OPINION / COLUMNISTS
Pianist is detained for misdemeanor, but society should give him a face-saving chance
Published: Oct 23, 2021 03:23 PM
Li Yundi Photo:IC

Li Yundi Photo:IC


Chinese renowned pianist Li Yundi was detained for soliciting a prostitute a few days ago in Beijing. He is eating the bitter fruit of his own making. He is a celebrity, and it's logical that his movements have been revealed to the public which has become an online sensation. 

There have been a lot of discussion and criticisms on the internet over his misdeed, and this is just the reality of what internet is like. After the news broke out, the China Performance Industry Association immediately issued an announcement of boycotting Li, citing his indifference to law and lack of moral self-discipline. This is a correct response. 

But putting all things together, I felt some aspects of the public response were a little bit inappropriate. Li was placed under administrative detention for soliciting a prostitute. But what happened later seems to be that he was "paraded" in the cyberspace through the digital town square. Some netizens criticized him, expressing regret for his "misstep", while many others spat at him. 

Some media outlets reported Li's case in a serious way as if he committed a felony. Relevant industry associations have rushed to distance themselves from him. Now, many on the internet begin to ask themselves: Is this too much?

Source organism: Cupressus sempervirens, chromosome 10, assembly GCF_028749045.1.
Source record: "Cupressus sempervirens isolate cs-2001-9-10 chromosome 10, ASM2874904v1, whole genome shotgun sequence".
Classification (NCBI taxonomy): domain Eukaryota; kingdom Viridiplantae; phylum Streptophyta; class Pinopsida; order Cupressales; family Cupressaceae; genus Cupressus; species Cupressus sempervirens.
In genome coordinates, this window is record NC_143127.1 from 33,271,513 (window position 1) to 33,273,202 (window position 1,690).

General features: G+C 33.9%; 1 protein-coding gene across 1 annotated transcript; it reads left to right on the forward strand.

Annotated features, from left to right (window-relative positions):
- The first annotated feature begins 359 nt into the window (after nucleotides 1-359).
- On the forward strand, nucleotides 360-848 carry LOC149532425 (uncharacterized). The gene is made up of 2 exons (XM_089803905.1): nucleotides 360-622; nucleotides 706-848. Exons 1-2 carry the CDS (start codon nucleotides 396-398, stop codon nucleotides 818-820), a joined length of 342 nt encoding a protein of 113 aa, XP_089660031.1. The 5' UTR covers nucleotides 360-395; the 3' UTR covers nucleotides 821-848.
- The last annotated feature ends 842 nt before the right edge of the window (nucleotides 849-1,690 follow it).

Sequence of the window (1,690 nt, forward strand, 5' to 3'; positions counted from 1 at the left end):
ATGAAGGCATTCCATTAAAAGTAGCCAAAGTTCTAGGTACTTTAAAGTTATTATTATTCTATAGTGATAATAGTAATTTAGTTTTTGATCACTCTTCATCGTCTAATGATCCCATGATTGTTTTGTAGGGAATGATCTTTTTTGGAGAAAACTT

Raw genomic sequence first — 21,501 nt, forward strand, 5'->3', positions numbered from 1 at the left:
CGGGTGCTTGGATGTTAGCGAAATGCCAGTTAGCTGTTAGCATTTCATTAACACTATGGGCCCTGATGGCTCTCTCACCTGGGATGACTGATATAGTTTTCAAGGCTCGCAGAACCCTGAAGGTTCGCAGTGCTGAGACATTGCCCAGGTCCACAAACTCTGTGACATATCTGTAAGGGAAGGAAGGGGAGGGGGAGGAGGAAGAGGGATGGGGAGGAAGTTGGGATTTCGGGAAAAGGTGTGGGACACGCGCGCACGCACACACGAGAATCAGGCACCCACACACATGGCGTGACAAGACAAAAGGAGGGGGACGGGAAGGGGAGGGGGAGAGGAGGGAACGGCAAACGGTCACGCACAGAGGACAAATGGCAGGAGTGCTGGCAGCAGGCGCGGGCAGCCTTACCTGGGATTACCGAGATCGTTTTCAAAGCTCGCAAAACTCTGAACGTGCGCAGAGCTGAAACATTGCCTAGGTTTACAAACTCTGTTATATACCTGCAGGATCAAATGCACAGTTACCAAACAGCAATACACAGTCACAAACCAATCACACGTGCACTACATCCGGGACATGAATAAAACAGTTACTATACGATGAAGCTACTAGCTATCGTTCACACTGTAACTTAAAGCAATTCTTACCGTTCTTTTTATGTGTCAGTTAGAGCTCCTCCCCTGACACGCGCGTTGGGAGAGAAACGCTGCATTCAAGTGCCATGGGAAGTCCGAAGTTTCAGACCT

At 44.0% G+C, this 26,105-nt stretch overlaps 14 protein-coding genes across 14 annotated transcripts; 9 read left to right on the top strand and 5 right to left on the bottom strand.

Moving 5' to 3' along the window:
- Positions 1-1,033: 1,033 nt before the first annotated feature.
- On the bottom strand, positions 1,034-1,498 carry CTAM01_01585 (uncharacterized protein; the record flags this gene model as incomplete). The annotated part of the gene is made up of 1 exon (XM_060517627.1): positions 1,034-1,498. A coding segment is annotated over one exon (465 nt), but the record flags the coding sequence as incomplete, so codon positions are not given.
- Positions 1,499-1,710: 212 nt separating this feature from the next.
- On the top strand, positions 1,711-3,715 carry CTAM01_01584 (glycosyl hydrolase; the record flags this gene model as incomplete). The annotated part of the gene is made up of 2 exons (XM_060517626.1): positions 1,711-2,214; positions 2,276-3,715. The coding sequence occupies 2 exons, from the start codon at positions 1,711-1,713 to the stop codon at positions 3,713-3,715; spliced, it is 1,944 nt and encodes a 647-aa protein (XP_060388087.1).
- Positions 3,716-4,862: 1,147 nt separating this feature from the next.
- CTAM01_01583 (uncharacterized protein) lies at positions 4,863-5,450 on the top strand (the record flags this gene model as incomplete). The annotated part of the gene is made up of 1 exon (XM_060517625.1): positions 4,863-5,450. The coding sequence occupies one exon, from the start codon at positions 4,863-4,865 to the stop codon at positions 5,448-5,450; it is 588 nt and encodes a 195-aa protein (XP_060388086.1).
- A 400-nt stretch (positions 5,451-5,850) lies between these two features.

Li undoubtedly did the wrong thing and violated laws. He is a celebrity, and it's inevitable that he would pay a higher price for his fame. If stars are not self-disciplined, they will have to bear the risk that the more popular and famous they are, the heavier price they will pay after a tumble. 

But, unlike Kris Wu who was charged with rape earlier, Li's illegal actions are relatively less harmful to the society. Everyone has the right to reprimand Li, but meanwhile, all the reactions, if combined together, should be proportional and in line with societal standards.

Our society needs a clear direction, with clear-cut rules and adherence to commonly agreed upon standards. But at the same time, there must be sufficient internal room that not only allows for correctness and justice, seriousness and strictness, but also kindness and patience to encourage and save people. 

I hope our internet culture can be clear about what to love or hate, punishing the evil and praising the good. It also needs to display the diversity of morality, avoiding going too far in any direction. 

The author is editor-in-chief of the Global Times. Opinion@globaltimes.com.cn
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